Woman Falls Head Over Heels for Plant…
…But is Left Wanting
When this pair of images was made, I was single, lonely, questioning my desirability as a woman, and as an artist. In an attempt to feel productive, creative, and to pull myself out of this slump, I spent the day in my home studio, playing dress-up and toying with objects I had lying around the house. From this, the idea of the ridiculous woman, the “silly woman”, emerged: as I was working, I became aware of trying to connect with a glamourous side of myself, the desire to feel more attractive to the opposite sex, but ultimately the result is awkward, off-balance, sideways.
Influenced by a constellation of subjects, including erotic literature, Japanese aesthetics, contemporary dance, and the fashion photography of Guy Bourdin, my predominantly image-based practice has recently expanded into performance, video, and installation. Across this range of media, the body of the woman-artist has remained my central focus. Using the recurring motif of the covered, disguised, or faceless figure, my work seeks to explore the physical, emotional, and spiritual territories of the body of the woman-artist.
Born in Tulsa, Oklahoma, to a Canadian mother and Welsh father, Robyn LeRoy-Evans spent much of her early life on the move. The new experiences, emotions, and challenges that unfamiliar locations hold are at the core of her practice, compelling her to make physical responses to her ever-changing surroundings. In 2012 she achieved a First Class Honours Degree in Fine Art from Sheffield Hallam University, U.K. Robyn has exhibited nationally and internationally, and has work in private collections in the U.S., Canada, and U.K. Robyn currently resides in New Orleans, Louisiana, where she is a proud member of The Front.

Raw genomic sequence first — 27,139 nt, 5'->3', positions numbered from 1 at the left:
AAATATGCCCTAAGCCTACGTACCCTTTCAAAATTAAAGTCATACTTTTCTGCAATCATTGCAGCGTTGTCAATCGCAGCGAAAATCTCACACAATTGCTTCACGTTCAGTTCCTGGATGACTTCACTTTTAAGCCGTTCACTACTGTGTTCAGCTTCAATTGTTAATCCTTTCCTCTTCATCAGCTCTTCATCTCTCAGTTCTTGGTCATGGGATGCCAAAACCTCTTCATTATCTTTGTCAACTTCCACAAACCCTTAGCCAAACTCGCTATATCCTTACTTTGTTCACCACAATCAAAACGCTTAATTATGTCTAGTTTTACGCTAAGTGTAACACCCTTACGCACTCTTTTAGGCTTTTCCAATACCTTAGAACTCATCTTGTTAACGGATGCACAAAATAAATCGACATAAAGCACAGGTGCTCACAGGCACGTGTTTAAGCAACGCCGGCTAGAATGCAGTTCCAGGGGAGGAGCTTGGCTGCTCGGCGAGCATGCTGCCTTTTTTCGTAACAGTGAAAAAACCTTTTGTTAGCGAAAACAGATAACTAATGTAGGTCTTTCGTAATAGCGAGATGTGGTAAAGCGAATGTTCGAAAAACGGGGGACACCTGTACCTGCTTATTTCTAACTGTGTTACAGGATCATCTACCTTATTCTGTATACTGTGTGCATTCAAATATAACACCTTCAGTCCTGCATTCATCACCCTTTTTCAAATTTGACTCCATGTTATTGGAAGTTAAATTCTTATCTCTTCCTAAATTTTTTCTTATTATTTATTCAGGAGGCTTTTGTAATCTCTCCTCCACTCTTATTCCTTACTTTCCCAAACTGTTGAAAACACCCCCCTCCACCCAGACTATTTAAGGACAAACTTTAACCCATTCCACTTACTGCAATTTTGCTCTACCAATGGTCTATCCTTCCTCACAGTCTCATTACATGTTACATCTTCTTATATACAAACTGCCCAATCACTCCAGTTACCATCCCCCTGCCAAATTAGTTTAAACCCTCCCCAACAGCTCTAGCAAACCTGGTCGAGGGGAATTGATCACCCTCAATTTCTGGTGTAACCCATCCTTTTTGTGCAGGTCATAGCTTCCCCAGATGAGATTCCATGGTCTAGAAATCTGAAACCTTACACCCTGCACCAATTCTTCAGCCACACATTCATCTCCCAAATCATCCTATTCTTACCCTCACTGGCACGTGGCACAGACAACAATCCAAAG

Ryn Wilson is a multi-media artist in New Orleans. She works in photography and video, often incorporating other techniques such as collage, sewing, painting, drawing and installation. She received her BFA from the University of Wisconsin-Milwaukee and her MFA from the University of New Orleans. Ryn works as a costume designer and has been a member of the artist run gallery, The Front, since 2014 where she exhibits, curates and co-founded an annual shorts film festival.
Pantomorph seeks out the element of mysticism in ritual and objects. Objects can be harbingers, messengers or signifiers for personal prophecy. It is said that objects with spiritual significance present themselves to someone rather than that person finding it. This tradition is ancient and has roots in alchemy, which attempts to transmute and purify objects of lesser value into those of greater power.
Tara Wray is a photographer based in rural Vermont. She is the author of Come Again When You Can't Stay So Long, a photobook follow up to her 2006 documentary film Manhattan, Kansas (SXSW 2006). Born and raised in Kansas, Wray studied documentary filmmaking at NYU. She curates interviews with photographers at Vice, Huffington Post, and BUST Magazine, and is photo editor at the literary journal Hobart. A new book of photos titled Too Tired for Sunshine will be released by Yoffy Press in 2018.